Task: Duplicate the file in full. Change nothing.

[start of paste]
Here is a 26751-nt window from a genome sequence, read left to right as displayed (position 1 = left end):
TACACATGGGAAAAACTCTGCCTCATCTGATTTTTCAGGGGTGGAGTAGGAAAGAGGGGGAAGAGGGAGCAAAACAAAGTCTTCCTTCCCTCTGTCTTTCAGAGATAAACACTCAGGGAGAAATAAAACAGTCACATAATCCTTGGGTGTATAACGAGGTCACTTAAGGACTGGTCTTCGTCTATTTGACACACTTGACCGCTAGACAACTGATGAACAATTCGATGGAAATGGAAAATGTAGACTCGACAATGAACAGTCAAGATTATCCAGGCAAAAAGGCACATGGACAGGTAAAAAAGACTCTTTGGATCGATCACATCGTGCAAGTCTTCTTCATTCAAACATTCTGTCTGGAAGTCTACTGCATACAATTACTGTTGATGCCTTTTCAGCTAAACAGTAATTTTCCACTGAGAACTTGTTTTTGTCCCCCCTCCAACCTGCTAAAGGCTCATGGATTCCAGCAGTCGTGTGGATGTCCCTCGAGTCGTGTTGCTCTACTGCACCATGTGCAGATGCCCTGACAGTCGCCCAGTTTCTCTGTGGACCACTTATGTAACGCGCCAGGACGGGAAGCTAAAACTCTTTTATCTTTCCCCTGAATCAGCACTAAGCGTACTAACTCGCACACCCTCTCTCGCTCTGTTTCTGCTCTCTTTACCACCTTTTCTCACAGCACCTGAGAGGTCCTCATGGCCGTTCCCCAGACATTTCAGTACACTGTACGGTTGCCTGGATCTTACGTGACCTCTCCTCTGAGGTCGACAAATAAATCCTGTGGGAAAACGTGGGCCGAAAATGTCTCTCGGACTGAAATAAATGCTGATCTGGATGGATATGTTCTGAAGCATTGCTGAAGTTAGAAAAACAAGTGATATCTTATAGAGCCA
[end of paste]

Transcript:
Here is a 26751-nt window from a genome sequence, read left to right as displayed (position 1 = left end):
TACACATGGGAAAAACTCTGCCTCATCTGATTTTTCAGGGGTGGAGTAGGAAAGAGGGGGAAGAGGGAGCAAAACAAAGTCTTCCTTCCCTCTGTCTTTCAGAGATAAACACTCAGGGAGAAATAAAACAGTCACATAATCCTTGGGTGTATAACGAGGTCACTTAAGGACTGGTCTTCGTCTATTTGACACACTTGACCGCTAGACAACTGATGAACAATTCGATGGAAATGGAAAATGTAGACTCGACAATGAACAGTCAAGATTATCCAGGCAAAAAGGCACATGGACAGGTAAAAAAGACTCTTTGGATCGATCACATCGTGCAAGTCTTCTTCATTCAAACATTCTGTCTGGAAGTCTACTGCATACAATTACTGTTGATGCCTTTTCAGCTAAACAGTAATTTTCCACTGAGAACTTGTTTTTGTCCCCCCTCCAACCTGCTAAAGGCTCATGGATTCCAGCAGTCGTGTGGATGTCCCTCGAGTCGTGTTGCTCTACTGCACCATGTGCAGATGCCCTGACAGTCGCCCAGTTTCTCTGTGGACCACTTATGTAACGCGCCAGGACGGGAAGCTAAAACTCTTTTATCTTTCCCCTGAATCAGCACTAAGCGTACTAACTCGCACACCCTCTCTCGCTCTGTTTCTGCTCTCTTTACCACCTTTTCTCACAGCACCTGAGAGGTCCTCATGGCCGTTCCCCAGACATTTCAGTACACTGTACGGTTGCCTGGATCTTACGTGACCTCTCCTCTGAGGTCGACAAATAAATCCTGTGGGAAAACGTGGGCCGAAAATGTCTCTCGGACTGAAATAAATGCTGATCTGGATGGATATGTTCTGAAGCATTGCTGAAGTTAGAAAAACAAGTGATATCTTATAGAGCCA